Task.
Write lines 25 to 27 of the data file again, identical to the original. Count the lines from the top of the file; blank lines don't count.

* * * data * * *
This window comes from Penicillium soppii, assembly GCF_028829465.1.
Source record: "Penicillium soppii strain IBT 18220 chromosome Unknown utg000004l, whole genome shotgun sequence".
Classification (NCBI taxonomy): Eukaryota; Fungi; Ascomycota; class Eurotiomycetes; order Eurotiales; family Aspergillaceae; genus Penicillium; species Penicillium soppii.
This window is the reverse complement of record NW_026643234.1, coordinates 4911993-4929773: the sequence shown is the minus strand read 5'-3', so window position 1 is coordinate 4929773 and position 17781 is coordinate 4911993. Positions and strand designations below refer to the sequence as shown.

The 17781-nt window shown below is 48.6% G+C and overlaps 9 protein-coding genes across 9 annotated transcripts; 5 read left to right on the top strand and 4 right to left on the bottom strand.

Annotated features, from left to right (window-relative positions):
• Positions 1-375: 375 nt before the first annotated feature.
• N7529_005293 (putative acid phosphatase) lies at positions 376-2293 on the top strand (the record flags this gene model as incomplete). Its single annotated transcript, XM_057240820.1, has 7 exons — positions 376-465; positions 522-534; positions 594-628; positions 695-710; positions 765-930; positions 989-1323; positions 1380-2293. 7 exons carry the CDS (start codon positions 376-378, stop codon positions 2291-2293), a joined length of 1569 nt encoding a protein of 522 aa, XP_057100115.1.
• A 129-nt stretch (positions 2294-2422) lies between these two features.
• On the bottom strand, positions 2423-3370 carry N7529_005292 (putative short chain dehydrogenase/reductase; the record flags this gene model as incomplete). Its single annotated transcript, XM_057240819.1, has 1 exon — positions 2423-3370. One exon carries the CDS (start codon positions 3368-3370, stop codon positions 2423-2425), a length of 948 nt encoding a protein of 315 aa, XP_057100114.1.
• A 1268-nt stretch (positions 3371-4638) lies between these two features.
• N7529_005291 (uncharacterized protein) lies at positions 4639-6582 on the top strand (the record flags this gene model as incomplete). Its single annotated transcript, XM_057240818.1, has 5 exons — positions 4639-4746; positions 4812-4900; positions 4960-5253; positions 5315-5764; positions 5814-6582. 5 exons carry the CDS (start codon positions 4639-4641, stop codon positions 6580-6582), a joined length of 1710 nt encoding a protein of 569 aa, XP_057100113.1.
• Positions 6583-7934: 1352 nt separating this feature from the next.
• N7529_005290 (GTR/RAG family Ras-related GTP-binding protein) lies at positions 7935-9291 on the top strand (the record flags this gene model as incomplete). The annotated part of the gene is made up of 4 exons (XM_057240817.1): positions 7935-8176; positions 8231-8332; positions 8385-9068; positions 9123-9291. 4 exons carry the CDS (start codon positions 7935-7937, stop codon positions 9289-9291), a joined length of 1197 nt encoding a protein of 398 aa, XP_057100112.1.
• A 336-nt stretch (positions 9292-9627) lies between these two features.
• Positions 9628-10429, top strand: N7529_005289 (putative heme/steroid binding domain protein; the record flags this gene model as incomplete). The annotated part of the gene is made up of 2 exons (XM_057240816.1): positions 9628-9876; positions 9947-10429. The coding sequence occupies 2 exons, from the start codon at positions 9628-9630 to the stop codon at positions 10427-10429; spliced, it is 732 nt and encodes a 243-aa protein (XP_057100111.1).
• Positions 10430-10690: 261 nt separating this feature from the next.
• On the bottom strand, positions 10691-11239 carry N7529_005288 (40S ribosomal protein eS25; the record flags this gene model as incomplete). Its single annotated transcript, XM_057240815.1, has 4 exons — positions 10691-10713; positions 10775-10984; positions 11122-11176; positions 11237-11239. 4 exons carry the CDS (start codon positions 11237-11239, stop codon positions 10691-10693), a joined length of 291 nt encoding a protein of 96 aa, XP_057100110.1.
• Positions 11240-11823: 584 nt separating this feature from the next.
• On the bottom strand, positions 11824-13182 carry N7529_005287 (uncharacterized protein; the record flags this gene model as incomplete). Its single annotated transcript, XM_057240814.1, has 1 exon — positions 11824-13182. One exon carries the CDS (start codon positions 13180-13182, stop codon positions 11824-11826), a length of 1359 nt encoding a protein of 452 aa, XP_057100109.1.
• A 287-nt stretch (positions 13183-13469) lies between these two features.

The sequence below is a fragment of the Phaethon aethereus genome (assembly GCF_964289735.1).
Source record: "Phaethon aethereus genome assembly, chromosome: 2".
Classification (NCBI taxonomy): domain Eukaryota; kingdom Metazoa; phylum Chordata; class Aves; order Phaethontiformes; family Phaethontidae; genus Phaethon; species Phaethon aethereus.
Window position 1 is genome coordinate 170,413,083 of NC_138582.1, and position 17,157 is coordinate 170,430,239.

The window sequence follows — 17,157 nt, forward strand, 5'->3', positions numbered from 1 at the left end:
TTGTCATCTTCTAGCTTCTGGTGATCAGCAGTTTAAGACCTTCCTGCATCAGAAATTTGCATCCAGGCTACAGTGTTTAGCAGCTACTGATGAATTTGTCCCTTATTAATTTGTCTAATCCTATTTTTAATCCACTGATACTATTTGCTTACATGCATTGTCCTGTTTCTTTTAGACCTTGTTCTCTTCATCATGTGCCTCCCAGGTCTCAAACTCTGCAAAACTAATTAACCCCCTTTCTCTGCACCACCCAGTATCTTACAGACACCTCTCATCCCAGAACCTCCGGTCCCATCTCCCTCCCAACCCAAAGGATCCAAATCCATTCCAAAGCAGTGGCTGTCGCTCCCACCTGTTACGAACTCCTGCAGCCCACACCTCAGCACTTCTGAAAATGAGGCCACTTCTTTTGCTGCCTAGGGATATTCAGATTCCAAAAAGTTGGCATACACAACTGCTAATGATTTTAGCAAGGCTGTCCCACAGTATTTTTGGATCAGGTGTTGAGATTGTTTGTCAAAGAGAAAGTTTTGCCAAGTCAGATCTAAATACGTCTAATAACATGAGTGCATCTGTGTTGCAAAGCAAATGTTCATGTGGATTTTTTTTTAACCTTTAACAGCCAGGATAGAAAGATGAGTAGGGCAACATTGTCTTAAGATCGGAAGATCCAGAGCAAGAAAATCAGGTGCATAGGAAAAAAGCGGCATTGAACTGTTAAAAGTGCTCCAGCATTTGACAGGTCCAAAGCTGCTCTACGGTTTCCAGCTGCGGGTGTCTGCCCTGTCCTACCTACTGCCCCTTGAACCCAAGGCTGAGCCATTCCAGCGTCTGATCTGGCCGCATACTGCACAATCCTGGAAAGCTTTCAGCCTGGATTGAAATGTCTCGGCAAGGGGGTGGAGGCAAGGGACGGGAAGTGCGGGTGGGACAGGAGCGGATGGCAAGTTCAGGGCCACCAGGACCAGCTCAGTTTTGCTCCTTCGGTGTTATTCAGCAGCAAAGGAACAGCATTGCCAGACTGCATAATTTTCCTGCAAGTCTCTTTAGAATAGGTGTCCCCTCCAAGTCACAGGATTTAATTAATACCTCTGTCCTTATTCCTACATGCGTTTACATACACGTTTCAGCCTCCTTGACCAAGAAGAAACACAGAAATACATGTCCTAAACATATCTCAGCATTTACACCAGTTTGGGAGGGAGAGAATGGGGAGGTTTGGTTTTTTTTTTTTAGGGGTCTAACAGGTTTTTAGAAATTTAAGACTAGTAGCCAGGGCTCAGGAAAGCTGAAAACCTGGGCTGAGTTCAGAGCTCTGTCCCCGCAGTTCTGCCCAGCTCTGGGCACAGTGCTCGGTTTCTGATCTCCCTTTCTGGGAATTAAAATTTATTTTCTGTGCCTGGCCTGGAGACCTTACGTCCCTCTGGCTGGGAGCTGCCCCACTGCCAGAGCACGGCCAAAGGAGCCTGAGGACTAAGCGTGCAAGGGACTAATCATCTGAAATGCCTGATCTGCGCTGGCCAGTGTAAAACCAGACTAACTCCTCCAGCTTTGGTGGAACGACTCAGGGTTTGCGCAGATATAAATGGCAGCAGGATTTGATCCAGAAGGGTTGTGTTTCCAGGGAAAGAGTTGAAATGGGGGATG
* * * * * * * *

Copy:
Window position 1 is genome coordinate 170,413,083 of NC_138582.1, and position 17,157 is coordinate 170,430,239.

The window sequence follows — 17,157 nt, forward strand, 5'->3', positions numbered from 1 at the left end:
TTGTCATCTTCTAGCTTCTGGTGATCAGCAGTTTAAGACCTTCCTGCATCAGAAATTTGCATCCAGGCTACAGTGTTTAGCAGCTACTGATGAATTTGTCCCTTATTAATTTGTCTAATCCTATTTTTAATCCACTGATACTATTTGCTTACATGCATTGTCCTGTTTCTTTTAGACCTTGTTCTCTTCATCATGTGCCTCCCAGGTCTCAAACTCTGCAAAACTAATTAACCCCCTTTCTCTGCACCACCCAGTATCTTACAGACACCTCTCATCCCAGAACCTCCGGTCCCATCTCCCTCCCAACCCAAAGGATCCAAATCCATTCCAAAGCAGTGGCTGTCGCTCCCACCTGTTACGAACTCCTGCAGCCCACACCTCAGCACTTCTGAAAATGAGGCCACTTCTTTTGCTGCCTAGGGATATTCAGATTCCAAAAAGTTGGCATACACAACTGCTAATGATTTTAGCAAGGCTGTCCCACAGTATTTTTGGATCAGGTGTTGAGATTGTTTGTCAAAGAGAAAGTTTTGCCAAGTCAGATCTAAATACGTCTAATAACATGAGTGCATCTGTGTTGCAAAGCAAATGTTCATGTGGATTTTTTTTTAACCTTTAACAGCCAGGATAGAAAGATGAGTAGGGCAACATTGTCTTAAGATCGGAAGATCCAGAGCAAGAAAATCAGGTGCATAGGAAAAAAGCGGCATTGAACTGTTAAAAGTGCTCCAGCATTTGACAGGTCCAAAGCTGCTCTACGGTTTCCAGCTGCGGGTGTCTGCCCTGTCCTACCTACTGCCCCTTGAACCCAAGGCTGAGCCATTCCAGCGTCTGATCTGGCCGCATACTGCACAATCCTGGAAAGCTTTCAGCCTGGATTGAAATGTCTCGGCAAGGGGGTGGAGGCAAGGGACGGGAAGTGCGGGTGGGACAGGAGCGGATGGCAAGTTCAGGGCCACCAGGACCAGCTCAGTTTTGCTCCTTCGGTGTTATTCAGCAGCAAAGGAACAGCATTGCCAGACTGCATAATTTTCCTGCAAGTCTCTTTAGAATAGGTGTCCCCTCCAAGTCACAGGATTTAATTAATACCTCTGTCCTTATTCCTACATGCGTTTACATACACGTTTCAGCCTCCTTGACCAAGAAGAAACACAGAAATACATGTCCTAAACATATCTCAGCATTTACACCAGTTTGGGAGGGAGAGAATGGGGAGGTTTGGTTTTTTTTTTTTAGGGGTCTAACAGGTTTTTAGAAATTTAAGACTAGTAGCCAGGGCTCAGGAAAGCTGAAAACCTGGGCTGAGTTCAGAGCTCTGTCCCCGCAGTTCTGCCCAGCTCTGGGCACAGTGCTCGGTTTCTGATCTCCCTTTCTGGGAATTAAAATTTATTTTCTGTGCCTGGCCTGGAGACCTTACGTCCCTCTGGCTGGGAGCTGCCCCACTGCCAGAGCACGGCCAAAGGAGCCTGAGGACTAAGCGTGCAAGGGACTAATCATCTGAAATGCCTGATCTGCGCTGGCCAGTGTAAAACCAGACTAACTCCTCCAGCTTTGGTGGAACGACTCAGGGTTTGCGCAGATATAAATGGCAGCAGGATTTGATCCAGAAGGGTTGTGTTTCCAGGGAAAGAGTTGAAATGGGGGATG